The effect of distance from clinics on maternal and child health (MCH) service utilization and MCH status.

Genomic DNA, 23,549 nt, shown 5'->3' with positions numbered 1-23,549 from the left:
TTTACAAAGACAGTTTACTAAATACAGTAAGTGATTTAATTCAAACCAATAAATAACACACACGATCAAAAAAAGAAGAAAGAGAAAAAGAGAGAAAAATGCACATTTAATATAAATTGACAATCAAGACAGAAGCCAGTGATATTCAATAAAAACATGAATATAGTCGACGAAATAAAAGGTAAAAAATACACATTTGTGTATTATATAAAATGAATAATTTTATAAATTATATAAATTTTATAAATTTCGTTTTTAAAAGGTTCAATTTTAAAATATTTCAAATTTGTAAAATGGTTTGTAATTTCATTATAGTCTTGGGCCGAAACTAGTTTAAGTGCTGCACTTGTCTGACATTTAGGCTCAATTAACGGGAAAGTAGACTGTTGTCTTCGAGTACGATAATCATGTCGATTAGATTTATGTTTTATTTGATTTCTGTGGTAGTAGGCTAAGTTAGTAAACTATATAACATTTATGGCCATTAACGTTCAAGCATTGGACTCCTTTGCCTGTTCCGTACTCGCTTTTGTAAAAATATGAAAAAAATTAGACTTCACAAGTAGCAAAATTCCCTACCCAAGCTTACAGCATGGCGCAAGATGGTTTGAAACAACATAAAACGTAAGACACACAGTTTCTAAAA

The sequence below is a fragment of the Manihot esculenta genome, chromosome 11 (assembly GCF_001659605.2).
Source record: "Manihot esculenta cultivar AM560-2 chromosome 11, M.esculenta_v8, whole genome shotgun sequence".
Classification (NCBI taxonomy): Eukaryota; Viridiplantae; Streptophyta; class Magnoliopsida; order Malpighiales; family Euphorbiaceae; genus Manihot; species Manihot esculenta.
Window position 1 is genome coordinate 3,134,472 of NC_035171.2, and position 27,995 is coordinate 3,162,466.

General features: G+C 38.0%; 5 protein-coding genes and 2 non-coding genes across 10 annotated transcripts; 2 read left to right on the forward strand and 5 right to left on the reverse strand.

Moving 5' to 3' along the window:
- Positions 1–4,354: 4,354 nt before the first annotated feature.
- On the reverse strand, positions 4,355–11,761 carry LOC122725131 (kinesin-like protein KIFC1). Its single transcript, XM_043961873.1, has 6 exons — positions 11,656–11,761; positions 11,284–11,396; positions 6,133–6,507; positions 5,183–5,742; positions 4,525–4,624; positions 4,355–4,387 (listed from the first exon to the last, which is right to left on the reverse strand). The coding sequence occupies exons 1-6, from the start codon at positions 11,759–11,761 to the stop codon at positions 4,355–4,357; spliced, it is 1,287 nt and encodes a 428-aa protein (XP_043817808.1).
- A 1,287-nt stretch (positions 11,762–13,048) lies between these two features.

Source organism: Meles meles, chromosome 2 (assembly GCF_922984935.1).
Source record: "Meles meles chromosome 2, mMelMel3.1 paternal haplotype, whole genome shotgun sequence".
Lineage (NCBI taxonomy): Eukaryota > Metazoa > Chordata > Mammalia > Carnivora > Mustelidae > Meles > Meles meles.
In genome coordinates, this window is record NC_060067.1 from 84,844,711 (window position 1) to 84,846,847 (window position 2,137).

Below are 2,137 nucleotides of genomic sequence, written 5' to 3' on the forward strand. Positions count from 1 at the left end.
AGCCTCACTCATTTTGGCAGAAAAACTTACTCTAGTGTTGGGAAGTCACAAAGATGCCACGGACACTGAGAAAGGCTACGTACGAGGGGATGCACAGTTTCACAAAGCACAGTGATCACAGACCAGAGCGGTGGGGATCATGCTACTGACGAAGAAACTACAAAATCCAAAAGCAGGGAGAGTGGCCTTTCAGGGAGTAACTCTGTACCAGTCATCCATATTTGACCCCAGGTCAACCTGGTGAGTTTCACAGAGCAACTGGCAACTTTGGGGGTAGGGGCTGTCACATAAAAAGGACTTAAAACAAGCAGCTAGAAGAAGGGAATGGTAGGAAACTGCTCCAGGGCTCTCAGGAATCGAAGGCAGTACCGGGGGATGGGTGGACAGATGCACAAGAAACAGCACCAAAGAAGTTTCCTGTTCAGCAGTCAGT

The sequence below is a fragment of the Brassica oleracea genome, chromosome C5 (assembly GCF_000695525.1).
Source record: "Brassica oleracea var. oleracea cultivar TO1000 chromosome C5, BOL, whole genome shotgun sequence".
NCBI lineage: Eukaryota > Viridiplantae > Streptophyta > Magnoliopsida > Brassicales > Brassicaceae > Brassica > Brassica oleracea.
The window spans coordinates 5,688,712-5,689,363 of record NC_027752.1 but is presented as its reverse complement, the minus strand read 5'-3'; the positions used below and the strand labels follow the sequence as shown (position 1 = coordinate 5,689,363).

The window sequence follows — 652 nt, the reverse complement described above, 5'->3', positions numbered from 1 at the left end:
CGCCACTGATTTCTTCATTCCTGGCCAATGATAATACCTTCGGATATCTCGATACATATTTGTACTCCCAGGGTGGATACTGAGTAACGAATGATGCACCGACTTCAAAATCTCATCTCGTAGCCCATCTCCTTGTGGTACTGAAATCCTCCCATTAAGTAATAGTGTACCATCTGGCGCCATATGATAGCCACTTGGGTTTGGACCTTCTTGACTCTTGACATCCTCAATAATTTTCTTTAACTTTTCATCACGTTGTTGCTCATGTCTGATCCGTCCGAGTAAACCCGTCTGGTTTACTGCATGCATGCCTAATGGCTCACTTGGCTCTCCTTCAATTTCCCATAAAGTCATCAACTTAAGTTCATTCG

There is strong evidence from developing countries to support the hypothesis that physical accessibility of health services, particularly absolute distance from clinics, is a major determinant of health service utilization and health status. In South Africa, such evidence is very limited and as a result the relationship between absolute distance and health service utilization and health status is not fully understood. As an attempt to understand this relationship, a household survey of mothers with children aged 12-23 months was conducted in a rural district of KwaZulu-Natal province, South Africa. Maternal and child health (MCH) service utilisation and MCH status patterns were then compared at different absolute distances from PHC clinics. The find ings reveal that the study population is characterised by impoverished living conditions (86%), high functional illiteracy (67%), high fertility and unemployment rates . In comparison with other studies conducted previously in the same population, MCH service utilization rates are high. Based on mean distances of homesteads from PHC clinics in the entire study area before the Clinic Upgrading and Building Programme it has been concluded that the physical accessibility of fixed PHC clinics, when compared with the WHO recommendations, was suboptimal. When this assessment is based on clinic usage patterns, it is found that clinic usage decreased from 86.4% at 0-5 km to 79% at 6-10 km with a dramatic decrease to 37.8% at distances beyond 10 km. This decrease in usage at distances above 5 km translates into a considerable reduction in effective coverage of the target population by PHC clin ic services if it is considered that above 50% of the population live greater than 5 km from these clinics. An assessment of the effect of distance of homesteads from PHC clinics on specific MCH service utilization and MCH status has found very few or no significant differences between mothers and children living at 0-5 km, 6-10 km or > 10 km from these clinics. This observation is consistent even after adjustment for the effects of potential confounding. The fact that distance from clin ics has little or no effect on the indicators of MCH service utilization and MCH status is counter-intuitive. A few explanations can be provided. These include the fact that only 50% of the population, even in one of the most rural parts of South Africa access clinics on foot. Since the traditional assumption has been that this distance effect is a function of straight-line walking distances between homesteads and clinics, Euclidian distances alone may be a poor explanatory variable for health service utilization. Furthermore, if the hypothesis is valid that health status is a function of service utilization, it may also be a poor explanatory variable for health status of community members who are reliant on these services. Secondly, based on data from other sources, there is evidence that there have been steady declines in both mortality and fertility rates in the study population over the past 10-20 years suggesting that client communities are already benefiting quite substantially from health services in general and from MCH services in particular in spite of residual distance barriers. In other words, this distance effect on service utilization and health status may be more evident in populations with much higher background infant, child and maternal mortality rates. Thirdly, it is also possible that distance effect still exists, but that methodological limitations prevented this study from showing this effect. For instance, the fact that people use mobile clinics for some MCH services may have confounded the effect of distance from fixed clinics. It is also possible that people use different facilities for different services even though they are further away, and the assumption that all facilities have equal attraction for clients and that the only determinant of use is distance may be flawed. For example, it is evident from this and from other studies in South Africa that whereas most clients use fixed clinics for vaccinations, deliveries are now increasingly conducted at hospitals. Other methodological issues include the fact that certain health outcomes such as stunting are not an exclusive reflection of health service inputs, but are a function of social and economic determinants. Based on these findings, a number of recommendations are made.
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